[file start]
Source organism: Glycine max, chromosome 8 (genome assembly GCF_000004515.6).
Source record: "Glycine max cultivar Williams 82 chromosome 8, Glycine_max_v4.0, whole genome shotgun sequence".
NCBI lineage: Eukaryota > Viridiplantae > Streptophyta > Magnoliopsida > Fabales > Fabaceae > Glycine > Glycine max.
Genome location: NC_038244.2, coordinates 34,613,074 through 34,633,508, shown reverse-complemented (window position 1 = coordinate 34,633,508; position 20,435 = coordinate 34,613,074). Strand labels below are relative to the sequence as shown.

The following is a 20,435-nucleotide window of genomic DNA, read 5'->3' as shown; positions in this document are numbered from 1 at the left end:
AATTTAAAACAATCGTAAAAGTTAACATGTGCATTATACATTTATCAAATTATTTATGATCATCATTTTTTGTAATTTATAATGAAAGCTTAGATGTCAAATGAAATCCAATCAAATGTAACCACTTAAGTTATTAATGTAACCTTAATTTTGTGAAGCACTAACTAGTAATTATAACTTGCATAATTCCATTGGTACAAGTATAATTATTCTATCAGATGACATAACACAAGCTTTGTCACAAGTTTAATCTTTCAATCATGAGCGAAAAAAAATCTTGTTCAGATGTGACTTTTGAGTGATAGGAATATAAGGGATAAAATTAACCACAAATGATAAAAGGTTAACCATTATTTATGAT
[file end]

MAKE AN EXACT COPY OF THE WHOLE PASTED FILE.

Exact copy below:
Source organism: Glycine max, chromosome 8 (genome assembly GCF_000004515.6).
Source record: "Glycine max cultivar Williams 82 chromosome 8, Glycine_max_v4.0, whole genome shotgun sequence".
NCBI lineage: Eukaryota > Viridiplantae > Streptophyta > Magnoliopsida > Fabales > Fabaceae > Glycine > Glycine max.
Genome location: NC_038244.2, coordinates 34,613,074 through 34,633,508, shown reverse-complemented (window position 1 = coordinate 34,633,508; position 20,435 = coordinate 34,613,074). Strand labels below are relative to the sequence as shown.

The following is a 20,435-nucleotide window of genomic DNA, read 5'->3' as shown; positions in this document are numbered from 1 at the left end:
AATTTAAAACAATCGTAAAAGTTAACATGTGCATTATACATTTATCAAATTATTTATGATCATCATTTTTTGTAATTTATAATGAAAGCTTAGATGTCAAATGAAATCCAATCAAATGTAACCACTTAAGTTATTAATGTAACCTTAATTTTGTGAAGCACTAACTAGTAATTATAACTTGCATAATTCCATTGGTACAAGTATAATTATTCTATCAGATGACATAACACAAGCTTTGTCACAAGTTTAATCTTTCAATCATGAGCGAAAAAAAATCTTGTTCAGATGTGACTTTTGAGTGATAGGAATATAAGGGATAAAATTAACCACAAATGATAAAAGGTTAACCATTATTTATGAT